The well-travelled mind is an arbitrary yet omniscient concept that is sought after by the intellectually intrigued individual. It is inversely related to ignorance and entitlement. This is because it is seen as an eye-opener, travelling places you in a situation entirely new and forces you to adapt, which allows you grow, gain confidence, and build your understanding of humanity. Words often can only capture how we have interpreted what we experience while we are here. While some are better than others at writing their emotions down, I would like to believe that anyone that travels and really takes a look at the culture begins to gain the feeling of worldliness. I write to you today having just arrived home from Vienna, which was absolutely stunning to see. You could clearly see the Austrian-Hungarian Empire’s influence seeing as it was the central power in Europe and had acquired massive amounts of wealth. The buildings were staggering, ornate, and classic.  Having the ability to contrast the two nations, Hungary and Austria based on their capital cities.  Vienna clearly had a more western and diverse feel. Being the larger and wealthier of the two, it has attracted a far wider array of individuals, and has a much more accepting feel. This where you can see the economic influence on diversity, people are drawn to where there is opportunity for success and wealth. Budapest, while much better than it was underneath the socialist regime, it still has a lot of growth to do. The immigration to Budapest is largely from its own citizens seeking work; they say that nearly 80% of the business people in Hungary live in the city. In contrast, Vienna clearly had a greater pull that went beyond its own borders to other nations around the world, which led to an air of acceptance that comes from increased diversity. Visibly there were differences in the social norms; there were women in hijabs, gay couples holding hands on the street, Indian shop owners, Asian tourists as well as residents. In large these are things that you will not as commonly see in Budapest. I believe that proximity to other cultures and races drive up acceptance, it is only in isolation that we have created a disdain for one another. Yet it is this exact reason why I believe it is important to travel, and develop the well-travelled mind. You will begin to realize what true tolerance is and get to learn about cultures that you would never see had you stayed home. This could never have been more important in a moment in history than it is right now. One of the largest issues in the world right now is the recent uptick in nationalism and how it contrasts with globalism. We are becoming more and more connected and now it is no longer simply economic drivers that bring us together but technology as well which is rapidly accelerating the diffusion of cultures. At this breakdown is where we see the largest amount of conflict as people try to hold dearly onto what it is that makes them themselves, their culture. As people hold tightly onto their own culture they begin to see others as a threat. Ergo the animosity towards immigrants, believing that somehow there is a difference between one another. What people don’t realize is that the culture that they are a part of is volatile and constantly changing and growing. Often they are influenced by outsiders, but this does not mean that the new conglomeration of cultures has taken away from who you are. While I believe it is important to document and maintain a record of these changes so that we can preserve them in history, it is impossible to completely stop this diffusion. As the global population, communication and travel tech, all continue to grow we are going to move towards less and less individual cultures and rather a melting pot of them. If you want proof of my claim you can go to almost any city in western civilization; New York City, Amsterdam, London. All of which have become a melting pot of cultures, while they still maintain their own unique culture each have influences from around the world. Travelling has personally opened my eyes, and given me a new perspective on cultural diffusion, it is my hope and belief that the world would be a more understanding place if everyone had this opportunity.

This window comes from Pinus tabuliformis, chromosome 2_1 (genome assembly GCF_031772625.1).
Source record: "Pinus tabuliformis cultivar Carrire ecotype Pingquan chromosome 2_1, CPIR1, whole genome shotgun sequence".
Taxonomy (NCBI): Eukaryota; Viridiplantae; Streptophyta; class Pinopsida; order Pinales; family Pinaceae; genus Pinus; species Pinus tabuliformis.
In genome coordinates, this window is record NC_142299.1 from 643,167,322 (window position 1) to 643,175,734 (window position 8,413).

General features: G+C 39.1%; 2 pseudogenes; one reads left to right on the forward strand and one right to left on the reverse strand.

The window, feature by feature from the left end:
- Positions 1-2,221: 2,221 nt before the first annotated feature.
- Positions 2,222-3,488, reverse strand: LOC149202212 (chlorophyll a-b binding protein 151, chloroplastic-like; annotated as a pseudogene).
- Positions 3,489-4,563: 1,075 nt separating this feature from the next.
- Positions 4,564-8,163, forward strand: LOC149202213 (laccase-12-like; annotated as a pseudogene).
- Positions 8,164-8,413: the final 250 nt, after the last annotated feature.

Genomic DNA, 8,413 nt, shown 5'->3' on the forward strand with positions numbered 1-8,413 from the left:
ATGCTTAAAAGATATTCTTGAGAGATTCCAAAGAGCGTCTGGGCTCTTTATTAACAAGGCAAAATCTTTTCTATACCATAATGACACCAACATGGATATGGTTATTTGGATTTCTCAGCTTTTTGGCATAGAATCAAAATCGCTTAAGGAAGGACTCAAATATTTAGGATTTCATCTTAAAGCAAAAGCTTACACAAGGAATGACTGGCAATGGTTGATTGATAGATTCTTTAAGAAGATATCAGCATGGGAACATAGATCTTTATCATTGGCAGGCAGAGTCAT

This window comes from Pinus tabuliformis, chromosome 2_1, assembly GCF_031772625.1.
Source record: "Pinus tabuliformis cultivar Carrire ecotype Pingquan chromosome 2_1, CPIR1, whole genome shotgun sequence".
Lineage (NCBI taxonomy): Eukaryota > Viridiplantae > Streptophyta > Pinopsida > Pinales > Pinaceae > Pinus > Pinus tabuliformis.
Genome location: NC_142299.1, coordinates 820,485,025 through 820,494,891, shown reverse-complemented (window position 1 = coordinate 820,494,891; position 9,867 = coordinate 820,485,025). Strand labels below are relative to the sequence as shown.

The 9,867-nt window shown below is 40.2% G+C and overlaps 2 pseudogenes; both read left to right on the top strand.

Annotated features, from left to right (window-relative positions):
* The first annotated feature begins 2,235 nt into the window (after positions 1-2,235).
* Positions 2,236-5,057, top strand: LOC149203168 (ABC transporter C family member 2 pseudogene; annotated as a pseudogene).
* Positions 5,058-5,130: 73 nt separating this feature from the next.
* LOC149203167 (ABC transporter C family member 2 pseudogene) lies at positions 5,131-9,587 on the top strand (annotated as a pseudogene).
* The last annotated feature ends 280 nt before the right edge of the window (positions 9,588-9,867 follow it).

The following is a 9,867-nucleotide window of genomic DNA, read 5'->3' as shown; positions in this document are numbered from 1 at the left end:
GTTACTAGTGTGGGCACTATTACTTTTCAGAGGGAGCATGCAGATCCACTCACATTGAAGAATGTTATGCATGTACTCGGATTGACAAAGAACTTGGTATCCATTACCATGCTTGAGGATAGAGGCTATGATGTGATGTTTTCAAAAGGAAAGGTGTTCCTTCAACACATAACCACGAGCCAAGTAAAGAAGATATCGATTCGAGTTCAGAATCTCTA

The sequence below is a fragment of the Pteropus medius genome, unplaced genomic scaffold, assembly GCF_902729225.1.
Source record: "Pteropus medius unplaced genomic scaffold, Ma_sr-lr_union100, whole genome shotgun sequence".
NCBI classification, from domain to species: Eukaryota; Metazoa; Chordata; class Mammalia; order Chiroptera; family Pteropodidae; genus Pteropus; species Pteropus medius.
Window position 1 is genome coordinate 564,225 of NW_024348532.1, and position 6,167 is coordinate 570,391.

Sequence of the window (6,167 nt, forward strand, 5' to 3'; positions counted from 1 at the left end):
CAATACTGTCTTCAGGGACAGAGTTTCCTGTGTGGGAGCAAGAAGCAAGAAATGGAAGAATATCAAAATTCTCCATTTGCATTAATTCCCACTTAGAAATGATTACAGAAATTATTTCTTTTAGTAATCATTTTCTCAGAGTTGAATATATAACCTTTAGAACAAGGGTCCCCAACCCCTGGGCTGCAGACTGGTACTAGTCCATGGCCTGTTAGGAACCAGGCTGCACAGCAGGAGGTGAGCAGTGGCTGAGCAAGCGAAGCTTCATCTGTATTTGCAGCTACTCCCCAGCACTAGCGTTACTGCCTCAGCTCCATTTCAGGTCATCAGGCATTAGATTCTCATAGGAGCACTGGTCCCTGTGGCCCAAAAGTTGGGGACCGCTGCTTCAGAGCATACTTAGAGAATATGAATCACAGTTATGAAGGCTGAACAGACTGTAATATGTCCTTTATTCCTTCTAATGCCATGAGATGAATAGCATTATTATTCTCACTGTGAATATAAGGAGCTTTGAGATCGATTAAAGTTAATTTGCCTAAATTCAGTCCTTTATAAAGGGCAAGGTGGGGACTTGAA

Now in my previous entry I mentioned the comparison between the American experience and the experience of someone in a country that is void of human rights violations. Above is how I have come to see the world, which I believe to be a healthy discovery and beneficial to myself. Yet I notice that not everyone has gained this world view, which is understandable we are all unique individuals. Not everyone is going to come to the same conclusions or purpose for studying abroad. This is one of the largest misconceptions about students who study abroad. The assumption that each of us are looking for a worldly growth. This is often the expectation of which ever university you are studying at, your peers, or even your parents. This more likely than not in my experience the reason why most of those that are around me study abroad. Everyone has their own type of growth that they are seeking and because of this they can be misconstrued as selfish. Each individual has his or her own struggle and this is their source of development. To say that someone isn’t well travelled because they do not have this idea of global responsibility imbued upon is simply unfair and undermines what it may have taken to get each individual there and back. Global responsibility is extremely important and the goal of most academically focused students, yet it is not necessarily the goal of most. What defines the American experience I have come to realize is this idea of impressing our values on someone else. We are expected to simply fit this mold, and then be happy. This has been proven throughout history to be a terrible method for achieving happiness, mimicking someone else’s and claiming it as your own. Developing, defining, and achieving your own success and happiness is the only real way to achieve this.